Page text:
【Shoren-in Temple Highlights (May be undisclosed)】

★Hondo (Main Hall, 本堂) houses the mandala of Shijuko Nyorai, the main deity of Shijuko-ho, which is said to be the most secret practice of the Tendai sect, and is used to pray for the protection of the nation and the peace of the Imperial Family.
★Sho-Gosho (小御所) was built in Hyogo Prefecture in the middle of the Edo period (1603-1868) and was moved to Shoren-in Temple in 1893.
★Shinden (宸殿) was rebuilt in 1895. Shindenl houses the tablets of emperors and successive head monks (monshu) related to Shoren-in Temple. In addition, Ukon-no-Tachibana and Sakon-no-Sakura are planted in front of Shinden.
★The gardens include Soami-no-Niwa Garden, said to have been created by the Muromachi period (1333-1573) painter Soami, and Kirishima-no-Niwa Garden, said to have been created by the Edo period (1603-1868) feudal lord, tea master, and gardener Kobori Enshu. Soami-no-Niwa Garden (Sensui-tei Garden) is a pond spring walking garden centered on Ryushin-ike Pond with Mt. Awata-yama in the background. Kirishima-no-Niwa Garden is planted with Kirishima-tsutsuji (azaleas), and they are in full bloom during Golden Week in early May. In Kirishima-no-Niwa Garden, there is a Mikoshigata-Toro (lantern) that is said to have been donated by Toyotomi Hideyoshi.
青蓮院見どころ (Shoren-in Temple Highlights)

【Events (confirmation required)】

★Spring Illumination (春ライトアップ) is held every year to coincide with Cherry Blossom Illumination (桜ライトアップ) of the Shogunduka Seiryuden, which is located in the enclave area. During the spring illumination, Soami-no-Niwa Garden (Sensui-tei Garden) and the entire precinct are illuminated with blue light appropriate for the monzeki Temple.
青蓮院春ライトアップ (Shoren-in Temple Spring illumination)
★Autumn leaves illumination (紅葉ライトアップ) is held every year when the autumn leaves are at their peak. During Autumn leaves illumination, Soami-no-Niwa Garden (Sensui-tei Garden) and Kirishima-no-Niwa Garden are illuminated.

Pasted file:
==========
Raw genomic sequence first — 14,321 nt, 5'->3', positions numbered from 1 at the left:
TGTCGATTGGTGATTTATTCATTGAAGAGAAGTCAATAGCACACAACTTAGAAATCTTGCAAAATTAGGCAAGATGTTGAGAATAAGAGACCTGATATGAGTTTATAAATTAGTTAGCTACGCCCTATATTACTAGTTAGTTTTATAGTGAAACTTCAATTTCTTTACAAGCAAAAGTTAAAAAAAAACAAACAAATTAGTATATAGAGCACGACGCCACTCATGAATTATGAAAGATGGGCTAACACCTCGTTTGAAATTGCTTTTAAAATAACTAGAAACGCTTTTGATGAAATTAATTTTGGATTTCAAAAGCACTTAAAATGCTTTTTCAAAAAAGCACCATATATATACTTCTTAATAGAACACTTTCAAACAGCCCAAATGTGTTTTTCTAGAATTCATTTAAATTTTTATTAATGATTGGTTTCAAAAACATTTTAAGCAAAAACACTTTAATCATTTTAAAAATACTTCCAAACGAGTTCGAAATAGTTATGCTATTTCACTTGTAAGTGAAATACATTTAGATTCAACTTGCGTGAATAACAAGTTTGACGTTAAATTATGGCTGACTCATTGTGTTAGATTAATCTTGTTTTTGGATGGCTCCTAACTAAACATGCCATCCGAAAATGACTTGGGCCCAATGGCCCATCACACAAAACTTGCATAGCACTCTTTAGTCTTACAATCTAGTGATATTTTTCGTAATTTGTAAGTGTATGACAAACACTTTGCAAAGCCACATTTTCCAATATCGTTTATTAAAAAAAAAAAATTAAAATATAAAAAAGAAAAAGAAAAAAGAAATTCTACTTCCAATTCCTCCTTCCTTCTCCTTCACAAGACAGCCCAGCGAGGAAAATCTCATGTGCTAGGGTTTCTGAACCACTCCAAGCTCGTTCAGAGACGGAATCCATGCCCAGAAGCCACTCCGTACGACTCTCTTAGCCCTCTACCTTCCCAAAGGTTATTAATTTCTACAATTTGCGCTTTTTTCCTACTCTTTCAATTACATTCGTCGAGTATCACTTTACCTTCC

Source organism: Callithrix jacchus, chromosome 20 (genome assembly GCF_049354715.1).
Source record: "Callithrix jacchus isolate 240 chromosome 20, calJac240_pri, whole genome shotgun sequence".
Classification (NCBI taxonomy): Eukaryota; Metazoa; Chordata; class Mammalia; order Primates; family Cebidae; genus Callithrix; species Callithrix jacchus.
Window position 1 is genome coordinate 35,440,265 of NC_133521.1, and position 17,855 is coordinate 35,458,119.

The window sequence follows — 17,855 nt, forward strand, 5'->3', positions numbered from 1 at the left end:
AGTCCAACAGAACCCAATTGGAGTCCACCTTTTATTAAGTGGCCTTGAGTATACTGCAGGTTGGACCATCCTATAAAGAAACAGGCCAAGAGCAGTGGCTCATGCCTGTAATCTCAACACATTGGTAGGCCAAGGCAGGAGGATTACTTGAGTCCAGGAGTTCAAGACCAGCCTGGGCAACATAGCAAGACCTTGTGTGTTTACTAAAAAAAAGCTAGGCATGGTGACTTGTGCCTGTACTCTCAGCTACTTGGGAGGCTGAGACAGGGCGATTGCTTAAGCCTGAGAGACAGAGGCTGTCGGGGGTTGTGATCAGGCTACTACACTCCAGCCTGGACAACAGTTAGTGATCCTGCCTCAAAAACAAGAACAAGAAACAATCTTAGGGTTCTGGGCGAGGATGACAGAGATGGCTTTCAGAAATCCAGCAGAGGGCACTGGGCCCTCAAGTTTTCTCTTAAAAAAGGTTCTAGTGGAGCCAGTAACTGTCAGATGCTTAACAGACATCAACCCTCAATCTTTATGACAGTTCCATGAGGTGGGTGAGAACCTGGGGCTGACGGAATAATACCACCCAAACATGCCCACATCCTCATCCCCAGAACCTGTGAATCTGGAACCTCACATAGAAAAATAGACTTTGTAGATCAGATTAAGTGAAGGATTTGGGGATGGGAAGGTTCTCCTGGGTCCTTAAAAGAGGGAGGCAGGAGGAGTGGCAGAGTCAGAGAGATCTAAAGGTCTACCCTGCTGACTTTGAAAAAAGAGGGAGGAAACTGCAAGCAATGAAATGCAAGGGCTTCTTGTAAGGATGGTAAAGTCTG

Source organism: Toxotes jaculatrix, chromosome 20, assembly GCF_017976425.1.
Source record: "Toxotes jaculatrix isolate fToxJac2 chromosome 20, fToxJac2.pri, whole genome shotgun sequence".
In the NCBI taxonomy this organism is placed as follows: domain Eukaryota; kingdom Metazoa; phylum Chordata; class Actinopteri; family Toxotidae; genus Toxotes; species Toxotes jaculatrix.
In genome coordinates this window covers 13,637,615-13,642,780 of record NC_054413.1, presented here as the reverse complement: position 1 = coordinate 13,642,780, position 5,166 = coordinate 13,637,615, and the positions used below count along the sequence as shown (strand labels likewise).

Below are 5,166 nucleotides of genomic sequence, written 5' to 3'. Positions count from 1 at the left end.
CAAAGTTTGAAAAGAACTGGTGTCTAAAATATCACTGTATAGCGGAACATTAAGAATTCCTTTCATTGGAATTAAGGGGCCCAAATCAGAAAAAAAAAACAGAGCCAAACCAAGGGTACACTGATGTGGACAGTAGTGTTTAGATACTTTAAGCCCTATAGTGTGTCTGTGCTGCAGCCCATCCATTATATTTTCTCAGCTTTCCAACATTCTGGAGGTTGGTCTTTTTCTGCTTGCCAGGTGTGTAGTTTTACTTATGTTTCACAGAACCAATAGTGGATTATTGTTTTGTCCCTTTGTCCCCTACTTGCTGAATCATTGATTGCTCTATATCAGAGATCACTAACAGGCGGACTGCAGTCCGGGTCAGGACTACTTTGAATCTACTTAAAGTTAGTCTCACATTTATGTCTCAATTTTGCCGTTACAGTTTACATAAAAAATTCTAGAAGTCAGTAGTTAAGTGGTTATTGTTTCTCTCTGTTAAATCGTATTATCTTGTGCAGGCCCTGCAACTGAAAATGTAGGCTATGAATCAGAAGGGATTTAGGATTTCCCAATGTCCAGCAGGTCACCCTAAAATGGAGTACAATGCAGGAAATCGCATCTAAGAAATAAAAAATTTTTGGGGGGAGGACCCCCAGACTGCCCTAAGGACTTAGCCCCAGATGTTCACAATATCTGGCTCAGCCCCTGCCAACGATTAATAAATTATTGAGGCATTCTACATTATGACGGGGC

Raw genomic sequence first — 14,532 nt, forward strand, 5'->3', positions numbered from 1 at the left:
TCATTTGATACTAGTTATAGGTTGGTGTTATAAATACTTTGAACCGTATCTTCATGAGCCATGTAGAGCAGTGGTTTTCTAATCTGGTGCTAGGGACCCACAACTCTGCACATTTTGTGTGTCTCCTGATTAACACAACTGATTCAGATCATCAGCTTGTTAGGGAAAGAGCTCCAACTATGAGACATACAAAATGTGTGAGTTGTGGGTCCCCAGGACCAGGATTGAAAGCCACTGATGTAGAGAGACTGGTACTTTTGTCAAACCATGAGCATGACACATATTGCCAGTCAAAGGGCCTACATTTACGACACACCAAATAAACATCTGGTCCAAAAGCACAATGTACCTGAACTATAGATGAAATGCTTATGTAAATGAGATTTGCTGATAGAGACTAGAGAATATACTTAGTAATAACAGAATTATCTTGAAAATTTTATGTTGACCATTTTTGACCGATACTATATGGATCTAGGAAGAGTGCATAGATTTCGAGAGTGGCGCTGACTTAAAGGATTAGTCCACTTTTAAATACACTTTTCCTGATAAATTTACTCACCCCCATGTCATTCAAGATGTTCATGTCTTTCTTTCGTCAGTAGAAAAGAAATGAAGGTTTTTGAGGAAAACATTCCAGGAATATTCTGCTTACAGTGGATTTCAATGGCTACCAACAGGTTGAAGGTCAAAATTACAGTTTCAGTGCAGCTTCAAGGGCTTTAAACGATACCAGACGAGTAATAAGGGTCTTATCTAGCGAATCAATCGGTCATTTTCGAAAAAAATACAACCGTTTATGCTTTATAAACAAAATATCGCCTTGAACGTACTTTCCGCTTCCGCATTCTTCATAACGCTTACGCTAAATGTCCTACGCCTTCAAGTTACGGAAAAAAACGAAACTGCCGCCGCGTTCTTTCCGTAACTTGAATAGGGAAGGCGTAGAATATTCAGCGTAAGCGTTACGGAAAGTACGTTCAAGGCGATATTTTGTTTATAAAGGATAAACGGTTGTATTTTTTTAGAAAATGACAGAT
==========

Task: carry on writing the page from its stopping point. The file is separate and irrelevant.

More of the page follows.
青蓮院紅葉ライトアップ (Shoren-in Temple Autumn leaves illumination)

【Flower Calendar (cherry blossoms, etc )】

★The best time to see cherry blossoms (桜) is around early April. Unlike Shogunduka Seiryuden, the enclave precincts, where about 200 cherry trees are planted, there are not so many cherry trees, but the sight of Sakon-no-Sakura and Shisinden, and two cherry trees and Shikyaku-mon is beautiful.
★The best time to see autumn leaves (紅葉) is from mid-November to late November. Maple trees and other trees are planted in Soami-no-Niwa Garden (Sensui-tei Garden) and Kirishima-no-Niwa Garden, and it is said that the scenery of the autumn leaves, Soami-no-Niwa Garden (Sensui-tei Garden) and Kirishima-no-Niwa Garden is beautiful.
(The best time to see the plants depends on the climate of the year.)

【Telephone (Please refrain from making phone calls.)】

Tel: +81-75-561-2345

【Recommended Walking Route】

The recommended walking route from Shoren-in Temple is via Chion-in Temple and Maruyama Park to Yasaka Shrine. Yasaka Shrine is one of the most popular tourist sites in Kyoto, both in Japan and abroad. During the cherry blossom season, a side trip to Chion-in Temple and Maruyama Park, which are famous for cherry blossoms, is also recommended. From Shoren-in Temple, it is also recommended to head north to Heian Jingu Shrine. The huge Otorii Gate is the symbol and landmark of Heian Jingu Shrine.

【Remarks(access, parking, disclaimer, etc)】
If you plan to visit Shoren-in Temple, be sure to check the latest information.


  1. 錦市場(Nishiki Market)
  2. 竹林の道(Bamboo Forest Path)
  3. 嵐山